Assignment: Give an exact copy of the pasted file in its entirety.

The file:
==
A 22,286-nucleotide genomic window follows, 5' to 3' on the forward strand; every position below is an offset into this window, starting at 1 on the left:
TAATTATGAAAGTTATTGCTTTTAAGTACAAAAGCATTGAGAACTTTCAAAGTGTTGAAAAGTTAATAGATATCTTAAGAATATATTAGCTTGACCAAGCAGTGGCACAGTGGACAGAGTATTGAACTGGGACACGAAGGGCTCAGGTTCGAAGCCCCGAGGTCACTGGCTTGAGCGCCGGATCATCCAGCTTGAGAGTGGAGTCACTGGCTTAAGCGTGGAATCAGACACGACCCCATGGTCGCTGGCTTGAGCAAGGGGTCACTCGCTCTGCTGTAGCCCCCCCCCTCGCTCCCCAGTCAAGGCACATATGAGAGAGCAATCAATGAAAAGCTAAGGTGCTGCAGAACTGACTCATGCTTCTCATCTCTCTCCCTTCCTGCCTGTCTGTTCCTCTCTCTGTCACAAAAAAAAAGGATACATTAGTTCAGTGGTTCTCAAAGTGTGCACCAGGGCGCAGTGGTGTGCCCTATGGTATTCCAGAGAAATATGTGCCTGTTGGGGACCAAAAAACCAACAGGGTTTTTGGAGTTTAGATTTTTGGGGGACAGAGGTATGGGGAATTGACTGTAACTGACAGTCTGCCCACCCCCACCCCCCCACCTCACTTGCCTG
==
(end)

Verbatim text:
A 22,286-nucleotide genomic window follows, 5' to 3' on the forward strand; every position below is an offset into this window, starting at 1 on the left:
TAATTATGAAAGTTATTGCTTTTAAGTACAAAAGCATTGAGAACTTTCAAAGTGTTGAAAAGTTAATAGATATCTTAAGAATATATTAGCTTGACCAAGCAGTGGCACAGTGGACAGAGTATTGAACTGGGACACGAAGGGCTCAGGTTCGAAGCCCCGAGGTCACTGGCTTGAGCGCCGGATCATCCAGCTTGAGAGTGGAGTCACTGGCTTAAGCGTGGAATCAGACACGACCCCATGGTCGCTGGCTTGAGCAAGGGGTCACTCGCTCTGCTGTAGCCCCCCCCCTCGCTCCCCAGTCAAGGCACATATGAGAGAGCAATCAATGAAAAGCTAAGGTGCTGCAGAACTGACTCATGCTTCTCATCTCTCTCCCTTCCTGCCTGTCTGTTCCTCTCTCTGTCACAAAAAAAAAGGATACATTAGTTCAGTGGTTCTCAAAGTGTGCACCAGGGCGCAGTGGTGTGCCCTATGGTATTCCAGAGAAATATGTGCCTGTTGGGGACCAAAAAACCAACAGGGTTTTTGGAGTTTAGATTTTTGGGGGACAGAGGTATGGGGAATTGACTGTAACTGACAGTCTGCCCACCCCCACCCCCCCACCTCACTTGCCTG